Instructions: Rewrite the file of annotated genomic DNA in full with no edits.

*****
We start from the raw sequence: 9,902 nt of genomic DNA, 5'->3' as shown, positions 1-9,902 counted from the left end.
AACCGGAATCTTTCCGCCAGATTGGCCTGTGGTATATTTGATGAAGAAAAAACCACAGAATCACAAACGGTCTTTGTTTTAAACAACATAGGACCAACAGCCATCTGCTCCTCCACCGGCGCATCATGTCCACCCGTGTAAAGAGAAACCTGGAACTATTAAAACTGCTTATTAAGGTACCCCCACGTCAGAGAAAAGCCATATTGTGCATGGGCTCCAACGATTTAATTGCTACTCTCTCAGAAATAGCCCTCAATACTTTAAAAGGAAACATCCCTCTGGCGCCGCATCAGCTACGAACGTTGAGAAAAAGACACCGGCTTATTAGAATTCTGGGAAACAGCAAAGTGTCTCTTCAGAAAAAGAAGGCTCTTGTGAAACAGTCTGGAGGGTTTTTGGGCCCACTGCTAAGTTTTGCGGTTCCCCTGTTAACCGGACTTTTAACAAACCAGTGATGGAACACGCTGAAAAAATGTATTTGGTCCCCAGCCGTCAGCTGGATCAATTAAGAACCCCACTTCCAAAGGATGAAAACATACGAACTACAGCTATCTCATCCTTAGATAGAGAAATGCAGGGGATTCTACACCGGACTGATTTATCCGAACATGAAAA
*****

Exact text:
We start from the raw sequence: 9,902 nt of genomic DNA, 5'->3' as shown, positions 1-9,902 counted from the left end.
AACCGGAATCTTTCCGCCAGATTGGCCTGTGGTATATTTGATGAAGAAAAAACCACAGAATCACAAACGGTCTTTGTTTTAAACAACATAGGACCAACAGCCATCTGCTCCTCCACCGGCGCATCATGTCCACCCGTGTAAAGAGAAACCTGGAACTATTAAAACTGCTTATTAAGGTACCCCCACGTCAGAGAAAAGCCATATTGTGCATGGGCTCCAACGATTTAATTGCTACTCTCTCAGAAATAGCCCTCAATACTTTAAAAGGAAACATCCCTCTGGCGCCGCATCAGCTACGAACGTTGAGAAAAAGACACCGGCTTATTAGAATTCTGGGAAACAGCAAAGTGTCTCTTCAGAAAAAGAAGGCTCTTGTGAAACAGTCTGGAGGGTTTTTGGGCCCACTGCTAAGTTTTGCGGTTCCCCTGTTAACCGGACTTTTAACAAACCAGTGATGGAACACGCTGAAAAAATGTATTTGGTCCCCAGCCGTCAGCTGGATCAATTAAGAACCCCACTTCCAAAGGATGAAAACATACGAACTACAGCTATCTCATCCTTAGATAGAGAAATGCAGGGGATTCTACACCGGACTGATTTATCCGAACATGAAAA